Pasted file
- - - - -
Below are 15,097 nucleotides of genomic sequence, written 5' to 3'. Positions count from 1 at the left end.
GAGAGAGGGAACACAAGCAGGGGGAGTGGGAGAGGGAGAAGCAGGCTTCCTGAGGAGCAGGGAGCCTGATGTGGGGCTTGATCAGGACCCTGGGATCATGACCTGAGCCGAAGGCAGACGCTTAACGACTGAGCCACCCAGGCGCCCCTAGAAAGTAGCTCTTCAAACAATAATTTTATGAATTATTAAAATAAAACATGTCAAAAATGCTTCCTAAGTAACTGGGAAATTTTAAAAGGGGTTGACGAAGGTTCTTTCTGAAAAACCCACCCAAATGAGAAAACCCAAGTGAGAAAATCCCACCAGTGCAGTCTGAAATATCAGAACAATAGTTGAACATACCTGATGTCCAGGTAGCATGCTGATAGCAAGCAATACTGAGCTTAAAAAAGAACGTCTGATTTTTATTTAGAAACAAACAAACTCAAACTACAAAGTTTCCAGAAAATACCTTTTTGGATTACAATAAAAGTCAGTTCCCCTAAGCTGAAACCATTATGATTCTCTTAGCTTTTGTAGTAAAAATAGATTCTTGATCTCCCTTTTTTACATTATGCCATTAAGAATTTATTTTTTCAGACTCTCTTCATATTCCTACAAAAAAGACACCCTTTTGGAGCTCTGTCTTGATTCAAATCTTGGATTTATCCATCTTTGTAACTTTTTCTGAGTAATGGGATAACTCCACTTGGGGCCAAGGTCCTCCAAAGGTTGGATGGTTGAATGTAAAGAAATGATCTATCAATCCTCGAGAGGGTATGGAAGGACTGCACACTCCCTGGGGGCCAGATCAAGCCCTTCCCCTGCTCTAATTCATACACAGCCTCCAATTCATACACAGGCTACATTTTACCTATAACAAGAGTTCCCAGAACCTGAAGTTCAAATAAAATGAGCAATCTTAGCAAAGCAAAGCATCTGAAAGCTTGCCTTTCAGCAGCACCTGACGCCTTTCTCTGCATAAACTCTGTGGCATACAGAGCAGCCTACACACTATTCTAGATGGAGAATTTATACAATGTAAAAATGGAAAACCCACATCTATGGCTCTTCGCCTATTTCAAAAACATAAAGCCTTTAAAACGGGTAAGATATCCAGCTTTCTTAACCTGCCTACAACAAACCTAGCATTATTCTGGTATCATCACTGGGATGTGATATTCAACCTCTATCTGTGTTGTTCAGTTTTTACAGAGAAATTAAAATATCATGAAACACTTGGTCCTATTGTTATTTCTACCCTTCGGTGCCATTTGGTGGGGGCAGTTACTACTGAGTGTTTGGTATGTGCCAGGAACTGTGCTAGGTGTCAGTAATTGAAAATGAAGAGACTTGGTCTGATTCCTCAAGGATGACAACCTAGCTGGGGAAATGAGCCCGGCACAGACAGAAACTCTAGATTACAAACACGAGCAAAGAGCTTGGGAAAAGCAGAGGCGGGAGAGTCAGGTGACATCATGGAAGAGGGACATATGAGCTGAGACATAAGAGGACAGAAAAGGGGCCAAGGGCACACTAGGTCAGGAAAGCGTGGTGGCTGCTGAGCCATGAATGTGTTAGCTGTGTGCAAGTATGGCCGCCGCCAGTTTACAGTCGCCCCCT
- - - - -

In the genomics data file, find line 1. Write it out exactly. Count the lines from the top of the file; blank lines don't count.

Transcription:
Below are 15,097 nucleotides of genomic sequence, written 5' to 3'. Positions count from 1 at the left end.